Unfairness of ticking fertility clock explored in new play

ABOUT 500 by Simona Hughes @ The Union Theatre, London Directed by Simona Hughes 8th - 11th Febr

ABOUT 500 written and directed by Simona Hughes runs at The King's Head in Islington from April 19-23. - Credit: Robert Piwko

"About 500" refers to the number of ovulations in a woman's lifetime.

Simone Hughes' witty play explores the emotional rollercoaster of women's relationship with time and fertility.

Delayed by the pandemic, the work sprang from the Camden resident's Masters at the Central School of Speech and Drama in writing for the stage. After interviewing women of all ages and backgrounds about fertility, she worked their responses into a play about a woman who is convinced she doesn't want children - until rethinking her decision in her late 30s.

"There are verbatim elements to the play," says Hughes, a former Camden School for Girls pupil, who is "Camden born and bred".

"My interviews threw up some very moving stories around infertility and anxiety about time going too fast for women, but also a woman desperate to have a hysterectomy in her early 30s because she didn't want children, who was refused because she might change her mind.

"There's a kind of conceptual visual metaphor running through it. We first meet Clem in her early 30s and travel with her over 10 years from not wanting a child, to deciding age 36 that she does, and her journey into infertility that takes a toll on her mental health and relationships."

Hughes calls herself a late starter after training as a child psychotherapist, then getting into Theatre in Education before signing up for a Masters.

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She says the play sprang from her own experience: "I became slightly obsessed by the fact that major life decisions were affected by my fear of missing the fertile window. Lots of decisions were probably never fully thought through because they were driven by fear, and I got hit by the injustice that men never have the finality or dramatic closure that shapes women's lives, decisions and choices if we want children."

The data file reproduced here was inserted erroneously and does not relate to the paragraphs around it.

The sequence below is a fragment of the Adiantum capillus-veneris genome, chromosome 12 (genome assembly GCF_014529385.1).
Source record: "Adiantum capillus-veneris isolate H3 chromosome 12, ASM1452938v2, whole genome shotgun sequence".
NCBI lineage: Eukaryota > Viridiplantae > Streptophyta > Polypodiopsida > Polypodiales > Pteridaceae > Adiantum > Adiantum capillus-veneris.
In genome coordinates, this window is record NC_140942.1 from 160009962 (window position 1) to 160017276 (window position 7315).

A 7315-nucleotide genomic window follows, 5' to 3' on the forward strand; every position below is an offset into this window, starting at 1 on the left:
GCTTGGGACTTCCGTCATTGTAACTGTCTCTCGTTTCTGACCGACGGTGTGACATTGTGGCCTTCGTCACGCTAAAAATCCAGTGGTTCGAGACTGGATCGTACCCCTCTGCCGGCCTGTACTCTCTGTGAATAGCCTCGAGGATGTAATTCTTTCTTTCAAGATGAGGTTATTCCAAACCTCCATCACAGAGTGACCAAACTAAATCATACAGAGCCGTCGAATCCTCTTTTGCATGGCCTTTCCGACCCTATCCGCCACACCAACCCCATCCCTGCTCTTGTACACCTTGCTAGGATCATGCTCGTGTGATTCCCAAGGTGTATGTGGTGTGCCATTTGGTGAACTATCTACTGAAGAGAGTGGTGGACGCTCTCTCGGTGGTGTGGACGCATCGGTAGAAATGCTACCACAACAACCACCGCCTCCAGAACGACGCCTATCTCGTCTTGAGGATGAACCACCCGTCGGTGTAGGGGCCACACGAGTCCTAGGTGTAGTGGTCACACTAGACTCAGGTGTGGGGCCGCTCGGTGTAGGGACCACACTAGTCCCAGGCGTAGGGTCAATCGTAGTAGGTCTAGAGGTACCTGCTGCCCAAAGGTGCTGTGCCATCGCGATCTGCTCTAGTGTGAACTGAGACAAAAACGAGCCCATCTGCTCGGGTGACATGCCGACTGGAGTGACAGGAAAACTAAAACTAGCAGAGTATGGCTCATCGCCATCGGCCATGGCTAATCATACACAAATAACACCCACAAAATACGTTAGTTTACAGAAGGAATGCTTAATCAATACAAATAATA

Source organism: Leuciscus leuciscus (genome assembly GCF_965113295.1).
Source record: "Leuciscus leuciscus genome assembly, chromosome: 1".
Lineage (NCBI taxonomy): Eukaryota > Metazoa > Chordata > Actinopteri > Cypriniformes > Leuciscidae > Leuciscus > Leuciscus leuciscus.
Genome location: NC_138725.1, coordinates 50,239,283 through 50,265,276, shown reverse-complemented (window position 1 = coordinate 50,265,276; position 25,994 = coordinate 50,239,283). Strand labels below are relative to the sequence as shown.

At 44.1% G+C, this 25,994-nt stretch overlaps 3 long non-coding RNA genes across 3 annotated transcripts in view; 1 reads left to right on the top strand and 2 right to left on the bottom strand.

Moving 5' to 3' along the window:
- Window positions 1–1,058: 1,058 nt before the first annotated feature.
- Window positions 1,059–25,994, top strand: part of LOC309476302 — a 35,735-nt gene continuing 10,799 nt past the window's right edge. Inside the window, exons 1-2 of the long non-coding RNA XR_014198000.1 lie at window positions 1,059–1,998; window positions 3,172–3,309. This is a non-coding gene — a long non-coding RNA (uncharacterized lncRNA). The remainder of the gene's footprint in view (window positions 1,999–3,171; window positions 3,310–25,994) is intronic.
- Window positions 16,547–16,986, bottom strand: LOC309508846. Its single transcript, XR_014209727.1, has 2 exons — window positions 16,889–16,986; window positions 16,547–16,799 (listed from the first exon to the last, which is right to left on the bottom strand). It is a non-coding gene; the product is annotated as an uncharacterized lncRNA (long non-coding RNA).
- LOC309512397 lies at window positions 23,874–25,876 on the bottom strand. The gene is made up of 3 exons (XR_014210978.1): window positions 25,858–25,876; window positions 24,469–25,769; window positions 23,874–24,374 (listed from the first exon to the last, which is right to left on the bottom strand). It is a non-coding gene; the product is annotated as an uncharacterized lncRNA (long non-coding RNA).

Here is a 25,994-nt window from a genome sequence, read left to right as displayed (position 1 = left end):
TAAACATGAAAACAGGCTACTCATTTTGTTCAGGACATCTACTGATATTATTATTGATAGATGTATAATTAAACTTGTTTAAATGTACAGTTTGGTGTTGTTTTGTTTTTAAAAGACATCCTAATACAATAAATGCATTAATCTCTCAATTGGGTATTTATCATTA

She feels women increasingly "fall foul or are outmanoeuvred" by a timetable that urges them to forge careers when they are most fertile.

"It's a blind spot in feminism," she says. "In pursuing feminist goals we've yoked ourselves to a contemporary Western timetable that's based on male not female fertility. If it affected men, there would be a mandatory career break in your late 20s so people could sort out having children.

"I feel it's a taboo that lots of feminists are uncomfortable with because it doesn't square with endeavours for equality. It's problematic and uncomfortable, so most women are suffering in silence, but the mental health stats for women who are childless not by choice tell the story."

During About 500's run at The King's Head in Islington there is a post show panel of fertility and women's health experts discussing everything from the gender pay gap to mental health.

"There's an important public health message in terms of fertility awareness in this play," says Hughes.

About 500 runs from April 19-23 with a post show discussion on April 23. Visit kingsheadtheatre.com/whats-on/springboard-about-500